So when a gun background check isn’t instant, how long can it take?

When a check requires more information, the FBI has three business days to make a final determination on the buyer. If a decision can’t be made in that time, a licensed dealer is allowed by law to go ahead and sell the firearm, in a sale referred to by the FBI as a “default proceed.”

The dealer is not required to notify the FBI when a sale goes through this way. The NICS examiner tasked with the case is supposed to keep working on it and has up to 90 days to reach a final conclusion.

Default proceed sales can have public safety implications. In April 2015, the Charleston church gunman legally purchased a Glock in such a transaction after a cascade of clerical errors delayed his background check. He was disqualified from gun ownership because of a drug charge. Two months later, he used the weapon he bought to murder nine parishioners at a church in Charleston, South Carolina.

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FBI data also indicates that some categories of prohibited purchasers tend to stretch past the three-business day window more often than others. According to a December 2016 Government Accountability Office report, the FBI takes a week to deny sales because of a misdemeanor domestic violence conviction. That’s more time than any other kind of denial, which is troubling considering the strong link between domestic violence, homicide and mass shootings.

Say my background check ultimately does show I’m not allowed to own guns, but after the three-day period has expired? Then what happens to the gun I just bought?

If the FBI determines that the buyer was prohibited, the agency sends out a retrieval order to the Bureau of Alcohol, Tobacco, Firearms and Explosives. The ATF is then responsible for getting the gun back.

Retrieval orders are relatively rare: A NICS operations report from 2000 noted that of more than 45,000 default proceeds issued that year, approximately 5,000 resulted in a retrieval order.

FAQs

What do government jobs look for in background checks? ›

Federal background checks may include: Information specific to government clearance level for a position. A list of arrest records — including the charge, the date of the alleged offense, and the length of time the accused individual remained in law enforcement custody.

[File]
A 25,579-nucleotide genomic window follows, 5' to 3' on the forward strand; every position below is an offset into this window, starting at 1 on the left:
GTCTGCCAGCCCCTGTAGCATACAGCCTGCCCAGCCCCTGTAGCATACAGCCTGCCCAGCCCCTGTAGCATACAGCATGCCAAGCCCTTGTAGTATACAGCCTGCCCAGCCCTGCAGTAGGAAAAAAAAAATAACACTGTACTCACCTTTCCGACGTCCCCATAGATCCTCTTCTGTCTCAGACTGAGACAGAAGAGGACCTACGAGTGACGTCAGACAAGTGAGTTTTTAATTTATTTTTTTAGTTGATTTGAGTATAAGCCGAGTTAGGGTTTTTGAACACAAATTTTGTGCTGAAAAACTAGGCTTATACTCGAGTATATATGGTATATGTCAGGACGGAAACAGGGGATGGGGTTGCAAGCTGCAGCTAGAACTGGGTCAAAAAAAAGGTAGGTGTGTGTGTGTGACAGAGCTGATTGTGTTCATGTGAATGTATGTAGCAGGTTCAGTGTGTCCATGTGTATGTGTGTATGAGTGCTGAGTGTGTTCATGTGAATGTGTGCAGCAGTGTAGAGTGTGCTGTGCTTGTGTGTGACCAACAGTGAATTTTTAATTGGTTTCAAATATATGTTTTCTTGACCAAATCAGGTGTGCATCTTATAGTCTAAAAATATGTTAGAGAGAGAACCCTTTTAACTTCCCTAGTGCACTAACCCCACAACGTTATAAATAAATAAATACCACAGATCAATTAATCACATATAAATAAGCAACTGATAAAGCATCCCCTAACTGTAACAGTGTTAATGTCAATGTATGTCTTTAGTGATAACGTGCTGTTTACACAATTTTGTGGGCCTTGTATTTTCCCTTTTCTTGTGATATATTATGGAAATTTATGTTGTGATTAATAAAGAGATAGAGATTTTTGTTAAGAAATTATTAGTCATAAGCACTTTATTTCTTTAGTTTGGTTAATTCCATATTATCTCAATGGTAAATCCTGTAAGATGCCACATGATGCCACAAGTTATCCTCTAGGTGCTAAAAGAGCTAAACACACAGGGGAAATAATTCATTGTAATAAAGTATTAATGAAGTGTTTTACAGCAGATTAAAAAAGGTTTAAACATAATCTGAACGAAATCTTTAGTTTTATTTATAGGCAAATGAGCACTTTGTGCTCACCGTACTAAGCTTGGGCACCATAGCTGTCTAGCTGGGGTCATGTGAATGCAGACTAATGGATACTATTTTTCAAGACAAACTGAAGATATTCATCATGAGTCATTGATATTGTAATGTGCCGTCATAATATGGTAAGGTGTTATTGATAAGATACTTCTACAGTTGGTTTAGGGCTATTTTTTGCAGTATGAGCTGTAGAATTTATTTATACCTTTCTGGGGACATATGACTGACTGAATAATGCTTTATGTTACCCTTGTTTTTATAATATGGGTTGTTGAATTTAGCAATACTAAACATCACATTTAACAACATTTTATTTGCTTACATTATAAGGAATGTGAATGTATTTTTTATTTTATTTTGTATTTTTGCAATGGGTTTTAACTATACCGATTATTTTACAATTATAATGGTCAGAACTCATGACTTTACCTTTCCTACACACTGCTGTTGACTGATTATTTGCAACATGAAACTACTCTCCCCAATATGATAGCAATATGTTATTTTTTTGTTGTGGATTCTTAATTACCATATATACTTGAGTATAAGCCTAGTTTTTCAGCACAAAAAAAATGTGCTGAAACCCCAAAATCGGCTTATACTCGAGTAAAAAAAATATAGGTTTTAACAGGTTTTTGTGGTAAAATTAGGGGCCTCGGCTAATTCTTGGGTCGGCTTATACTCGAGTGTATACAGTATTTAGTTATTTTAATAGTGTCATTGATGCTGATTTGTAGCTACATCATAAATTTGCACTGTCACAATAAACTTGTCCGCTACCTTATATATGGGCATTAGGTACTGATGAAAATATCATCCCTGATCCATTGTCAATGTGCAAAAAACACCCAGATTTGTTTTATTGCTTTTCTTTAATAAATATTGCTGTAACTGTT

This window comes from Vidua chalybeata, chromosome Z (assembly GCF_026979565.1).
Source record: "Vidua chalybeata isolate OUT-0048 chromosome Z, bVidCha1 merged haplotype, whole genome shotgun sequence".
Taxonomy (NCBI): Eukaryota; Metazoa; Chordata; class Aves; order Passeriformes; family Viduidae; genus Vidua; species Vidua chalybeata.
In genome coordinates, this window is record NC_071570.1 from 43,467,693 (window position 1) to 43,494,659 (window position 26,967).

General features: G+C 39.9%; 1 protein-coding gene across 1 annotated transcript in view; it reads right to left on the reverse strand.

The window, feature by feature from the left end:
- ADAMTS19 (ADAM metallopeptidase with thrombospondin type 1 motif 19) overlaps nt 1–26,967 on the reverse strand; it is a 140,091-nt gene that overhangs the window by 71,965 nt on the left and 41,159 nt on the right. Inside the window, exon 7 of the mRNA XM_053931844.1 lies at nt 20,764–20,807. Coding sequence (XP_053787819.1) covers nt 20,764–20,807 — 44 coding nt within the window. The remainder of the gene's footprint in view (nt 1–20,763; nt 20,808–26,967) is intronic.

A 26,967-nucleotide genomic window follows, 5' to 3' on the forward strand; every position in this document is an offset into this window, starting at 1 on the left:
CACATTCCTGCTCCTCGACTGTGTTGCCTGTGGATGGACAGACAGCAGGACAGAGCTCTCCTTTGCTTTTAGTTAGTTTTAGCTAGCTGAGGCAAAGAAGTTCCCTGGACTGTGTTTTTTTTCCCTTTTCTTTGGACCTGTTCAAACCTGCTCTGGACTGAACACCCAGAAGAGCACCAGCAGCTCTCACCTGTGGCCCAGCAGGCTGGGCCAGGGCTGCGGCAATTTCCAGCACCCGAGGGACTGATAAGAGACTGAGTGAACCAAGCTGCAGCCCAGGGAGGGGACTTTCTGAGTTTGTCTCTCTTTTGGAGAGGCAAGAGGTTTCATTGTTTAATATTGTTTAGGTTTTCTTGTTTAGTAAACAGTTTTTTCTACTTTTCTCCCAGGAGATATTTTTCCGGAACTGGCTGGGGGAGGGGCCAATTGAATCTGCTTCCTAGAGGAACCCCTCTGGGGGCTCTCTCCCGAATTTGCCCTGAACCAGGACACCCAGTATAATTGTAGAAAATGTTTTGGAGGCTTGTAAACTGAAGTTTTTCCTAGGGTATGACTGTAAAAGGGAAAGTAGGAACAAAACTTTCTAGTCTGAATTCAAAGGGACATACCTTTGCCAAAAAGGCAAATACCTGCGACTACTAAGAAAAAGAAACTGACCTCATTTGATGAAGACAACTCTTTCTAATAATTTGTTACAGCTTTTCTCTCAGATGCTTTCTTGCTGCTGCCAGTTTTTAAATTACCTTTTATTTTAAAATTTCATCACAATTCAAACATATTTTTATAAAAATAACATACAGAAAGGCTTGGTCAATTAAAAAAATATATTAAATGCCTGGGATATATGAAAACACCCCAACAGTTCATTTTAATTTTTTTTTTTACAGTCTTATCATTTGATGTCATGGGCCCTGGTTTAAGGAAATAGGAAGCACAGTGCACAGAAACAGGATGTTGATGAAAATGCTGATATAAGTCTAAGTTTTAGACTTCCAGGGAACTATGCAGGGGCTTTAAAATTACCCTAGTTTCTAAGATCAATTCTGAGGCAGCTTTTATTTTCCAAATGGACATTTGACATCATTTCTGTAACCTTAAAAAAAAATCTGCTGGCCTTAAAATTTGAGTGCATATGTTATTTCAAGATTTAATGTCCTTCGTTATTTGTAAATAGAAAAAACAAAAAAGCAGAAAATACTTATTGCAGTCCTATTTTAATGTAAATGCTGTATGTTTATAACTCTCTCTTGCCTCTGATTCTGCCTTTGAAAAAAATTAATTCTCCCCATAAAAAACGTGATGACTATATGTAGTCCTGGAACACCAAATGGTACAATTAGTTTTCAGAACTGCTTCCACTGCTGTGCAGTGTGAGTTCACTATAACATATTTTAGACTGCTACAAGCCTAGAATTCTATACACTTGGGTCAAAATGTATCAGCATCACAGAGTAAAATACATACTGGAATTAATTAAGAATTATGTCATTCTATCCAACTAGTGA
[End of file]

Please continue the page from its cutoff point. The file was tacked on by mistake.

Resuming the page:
What does US background check consist of? ›

Results of a background check typically include past employment verification, credit history and criminal record history. These checks are often used by employers as a means of judging a candidate's past mistakes, character and to identify potential hiring risks for safety and security reasons.

What is the most important part of a background check? ›

Checking for criminal records is the most critical component of the background screening process. Criminal record checks are used when a company needs to know about criminal records or actions such as violent crimes, embezzlement, or felony convictions.

Do most companies do state or federal background checks? ›

The question of "do jobs do nationwide background checks" is difficult to answer because company policies vary. Some employers only do state-level background checks, while others will do a nationwide criminal background check, free or otherwise. It depends on the policies of the specific employer.

How hard is it to pass a federal background check? ›

What does it take to pass a federal background check? The best way to pass the federal background check is to be honest. If you have no criminal history, outstanding debt, conflict of interests, or a history of bad behavior you should be able to pass the background check.